Annual Reports: How to Understand the Financial Picture of any Company
by Floyd G. Brown, Advisory Panelist
Wednesday, April 30, 2008: Issue #790
Each April, flimsy paperback "books" wrapped in plastic flood investor mailboxes. Hidden within these darkly covered annual reports is where the rubber meets the road in terms of profitable investing.
Earnings season offers us a deep look into the views of management. We have thousands of Form 10-Ks, which all publicly traded companies file with the SEC, at our disposal. By reading these annual reports, you can uncover awesome opportunities. Equally as important, they can give you clear indicators of when to sell a stock.
A lot of people glaze over when these large packages arrive. But it's actually an excellent use of time to review these documents carefully. Investors that closely monitor these annual reports can end up having a substantial advantage over those that merely listen to friends for the latest investment tip.
Here's what to look for...
How to Read an Annual Report
The first step in understanding how to read an annual report is simple, start with the letter to shareholders. Written by the CEO, here lies the company spin. While the numbers buried in the 10-K tell the real story, the letter to shareholders can give you a snapshot of the biggest trends in the business.
Honest CEOs will share the challenges along with the triumphs, but expect to find mostly the company line. A public relations firm usually writes this letter, and most investors stop reading at this point.
Second, jump to the balance sheet within the annual report, right away you can evaluate the liquidity and solvency of the firm.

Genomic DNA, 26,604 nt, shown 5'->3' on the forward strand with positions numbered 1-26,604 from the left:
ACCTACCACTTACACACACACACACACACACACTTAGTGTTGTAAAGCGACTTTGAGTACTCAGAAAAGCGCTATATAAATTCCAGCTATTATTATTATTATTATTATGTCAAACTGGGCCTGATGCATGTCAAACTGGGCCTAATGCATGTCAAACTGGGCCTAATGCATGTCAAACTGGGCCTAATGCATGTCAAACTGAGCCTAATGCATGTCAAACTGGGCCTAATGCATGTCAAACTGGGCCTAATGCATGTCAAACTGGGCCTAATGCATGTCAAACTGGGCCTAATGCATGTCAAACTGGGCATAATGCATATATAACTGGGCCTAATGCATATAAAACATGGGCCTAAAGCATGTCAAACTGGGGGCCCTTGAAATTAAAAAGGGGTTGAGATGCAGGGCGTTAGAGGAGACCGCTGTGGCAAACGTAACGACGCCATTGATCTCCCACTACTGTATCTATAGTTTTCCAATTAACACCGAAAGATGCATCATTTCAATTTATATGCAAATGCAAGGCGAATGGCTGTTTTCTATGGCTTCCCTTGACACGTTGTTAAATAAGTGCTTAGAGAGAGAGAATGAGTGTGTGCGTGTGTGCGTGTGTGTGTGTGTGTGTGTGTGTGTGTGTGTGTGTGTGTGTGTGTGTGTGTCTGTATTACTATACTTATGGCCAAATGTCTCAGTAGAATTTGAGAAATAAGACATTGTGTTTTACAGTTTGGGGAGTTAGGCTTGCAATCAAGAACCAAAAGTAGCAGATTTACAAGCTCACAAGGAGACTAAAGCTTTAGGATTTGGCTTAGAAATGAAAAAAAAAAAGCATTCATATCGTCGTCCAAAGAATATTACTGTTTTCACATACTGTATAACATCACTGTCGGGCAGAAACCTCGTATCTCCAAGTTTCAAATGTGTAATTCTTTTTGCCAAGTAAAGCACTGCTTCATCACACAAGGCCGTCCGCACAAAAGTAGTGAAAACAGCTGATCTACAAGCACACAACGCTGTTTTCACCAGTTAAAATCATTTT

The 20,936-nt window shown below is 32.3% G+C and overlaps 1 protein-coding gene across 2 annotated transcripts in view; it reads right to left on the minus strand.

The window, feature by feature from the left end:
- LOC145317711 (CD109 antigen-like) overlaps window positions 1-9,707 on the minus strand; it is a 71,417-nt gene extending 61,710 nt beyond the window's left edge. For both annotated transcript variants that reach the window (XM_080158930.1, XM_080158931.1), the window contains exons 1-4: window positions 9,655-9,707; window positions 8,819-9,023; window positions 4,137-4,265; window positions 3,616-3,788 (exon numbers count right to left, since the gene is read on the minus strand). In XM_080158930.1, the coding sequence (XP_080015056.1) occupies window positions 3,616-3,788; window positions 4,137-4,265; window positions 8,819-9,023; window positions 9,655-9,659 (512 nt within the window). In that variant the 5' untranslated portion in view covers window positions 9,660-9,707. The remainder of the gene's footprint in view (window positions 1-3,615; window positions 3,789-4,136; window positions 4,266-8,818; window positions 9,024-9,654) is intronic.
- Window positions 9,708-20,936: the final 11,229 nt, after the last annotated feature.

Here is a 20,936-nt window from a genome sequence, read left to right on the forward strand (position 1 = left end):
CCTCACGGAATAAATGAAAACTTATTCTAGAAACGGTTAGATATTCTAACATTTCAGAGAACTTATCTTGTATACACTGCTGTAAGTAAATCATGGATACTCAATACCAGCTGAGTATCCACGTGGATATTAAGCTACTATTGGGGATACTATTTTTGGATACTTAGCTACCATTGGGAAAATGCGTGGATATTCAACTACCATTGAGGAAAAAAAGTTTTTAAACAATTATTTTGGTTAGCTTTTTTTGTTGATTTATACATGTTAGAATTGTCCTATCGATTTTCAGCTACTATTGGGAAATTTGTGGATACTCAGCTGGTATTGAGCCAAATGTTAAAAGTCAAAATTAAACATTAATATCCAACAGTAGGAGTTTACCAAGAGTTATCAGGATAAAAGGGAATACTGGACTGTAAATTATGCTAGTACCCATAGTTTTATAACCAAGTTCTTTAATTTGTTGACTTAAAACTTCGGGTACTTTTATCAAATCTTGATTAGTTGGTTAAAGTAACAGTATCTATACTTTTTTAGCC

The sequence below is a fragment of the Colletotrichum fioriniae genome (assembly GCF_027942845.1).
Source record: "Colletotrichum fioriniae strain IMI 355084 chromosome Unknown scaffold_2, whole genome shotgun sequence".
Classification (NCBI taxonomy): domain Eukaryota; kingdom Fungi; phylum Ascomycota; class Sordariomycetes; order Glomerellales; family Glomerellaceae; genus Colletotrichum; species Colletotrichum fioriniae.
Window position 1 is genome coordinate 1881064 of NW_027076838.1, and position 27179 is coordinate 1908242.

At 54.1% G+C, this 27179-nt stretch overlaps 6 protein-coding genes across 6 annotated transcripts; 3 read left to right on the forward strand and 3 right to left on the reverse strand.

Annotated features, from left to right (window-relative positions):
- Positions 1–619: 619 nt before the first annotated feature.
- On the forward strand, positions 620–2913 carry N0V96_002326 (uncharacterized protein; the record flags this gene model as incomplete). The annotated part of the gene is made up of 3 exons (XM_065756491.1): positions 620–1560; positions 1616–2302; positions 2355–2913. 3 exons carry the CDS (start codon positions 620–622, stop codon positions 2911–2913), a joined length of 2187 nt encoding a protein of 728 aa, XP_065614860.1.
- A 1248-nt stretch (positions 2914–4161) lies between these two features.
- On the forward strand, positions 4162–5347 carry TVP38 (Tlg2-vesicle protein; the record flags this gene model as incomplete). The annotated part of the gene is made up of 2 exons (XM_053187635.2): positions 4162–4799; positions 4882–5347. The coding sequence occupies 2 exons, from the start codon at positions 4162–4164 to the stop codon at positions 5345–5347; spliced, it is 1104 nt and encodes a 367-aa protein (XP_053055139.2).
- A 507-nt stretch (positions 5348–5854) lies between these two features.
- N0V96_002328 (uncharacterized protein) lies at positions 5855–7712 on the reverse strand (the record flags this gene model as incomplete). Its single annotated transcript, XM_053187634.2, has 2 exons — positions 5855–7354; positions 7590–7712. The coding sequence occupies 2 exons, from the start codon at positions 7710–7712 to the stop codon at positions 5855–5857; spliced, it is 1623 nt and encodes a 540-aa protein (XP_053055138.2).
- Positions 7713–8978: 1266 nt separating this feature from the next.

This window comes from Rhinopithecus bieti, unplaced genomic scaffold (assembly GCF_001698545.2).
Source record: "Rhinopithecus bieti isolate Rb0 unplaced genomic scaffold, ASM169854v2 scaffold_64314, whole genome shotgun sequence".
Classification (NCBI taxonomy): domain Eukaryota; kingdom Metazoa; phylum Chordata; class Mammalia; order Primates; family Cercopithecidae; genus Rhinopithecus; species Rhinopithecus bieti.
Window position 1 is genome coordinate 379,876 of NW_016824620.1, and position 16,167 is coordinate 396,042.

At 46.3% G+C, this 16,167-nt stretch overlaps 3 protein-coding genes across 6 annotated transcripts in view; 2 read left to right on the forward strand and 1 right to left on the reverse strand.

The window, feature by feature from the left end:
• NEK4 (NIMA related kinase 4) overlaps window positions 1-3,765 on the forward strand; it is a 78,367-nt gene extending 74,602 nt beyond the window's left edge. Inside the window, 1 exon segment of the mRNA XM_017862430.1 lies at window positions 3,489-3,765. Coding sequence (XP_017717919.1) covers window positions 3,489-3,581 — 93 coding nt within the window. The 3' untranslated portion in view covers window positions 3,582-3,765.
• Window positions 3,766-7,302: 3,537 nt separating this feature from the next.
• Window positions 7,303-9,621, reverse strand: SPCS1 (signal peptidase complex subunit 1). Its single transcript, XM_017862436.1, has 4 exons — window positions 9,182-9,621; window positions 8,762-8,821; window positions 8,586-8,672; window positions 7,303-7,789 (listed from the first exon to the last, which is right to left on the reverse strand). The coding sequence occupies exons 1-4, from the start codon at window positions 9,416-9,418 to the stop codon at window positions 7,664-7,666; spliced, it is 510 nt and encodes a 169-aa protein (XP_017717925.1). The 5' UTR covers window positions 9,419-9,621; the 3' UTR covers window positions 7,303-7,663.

The balance sheet contains a list of the company's assets - what the company owns. Against those assets are charged the liabilities. Liabilities are what the company owes - the financing by debts. The balance sheet also lists the shareholder's equity, which is the "net worth" of the company. It is often listed as the common stock plus "retained earnings" and any additional paid-in capital.
The Annual Report Balance Sheet Equation
This simple equation within the annual report should balance, hence the name balance sheet. The equation is:
- Assets = Liabilities + Shareholder's Equity
The balance sheet reveals the overall structure of the company. First, it shows the short-term assets:
- Receivables, etc.
Then we see the long-term assets:
- Plants and equipment
- Or fixed assets
Look closely at the assets.
Have the long-term and short-term debts increased or decreased? What about the accounts payable, have they increased or decreased? Are the assets liquid, if they need to be sold quickly?
Remember, liquidity is evaluated by assessing the "current" and the "quick" ratio...
Annual Reports - Assessing Current & Quick Ratios
The current ratio is an indication of a company's ability to pay short-term debt obligations.
The higher the ratio, the more liquid the company's position is. Current ratio is equal to current assets divided by current liabilities. If the current assets of a company are more than twice the current liabilities, then that company is generally considered to have good short-term financial strength. If current liabilities exceed current assets, then the company may have problems meeting its short-term obligations.
For example, if company X's total current assets are $10,000,000, and its total current liabilities are $8,000,000, then its current ratio would be $10,000,000 divided by $8,000,000, which is equal to 1.25. Company X would be in relatively good short-term financial standing.
The quick ratio is a measure of a company's ability to pay its obligations...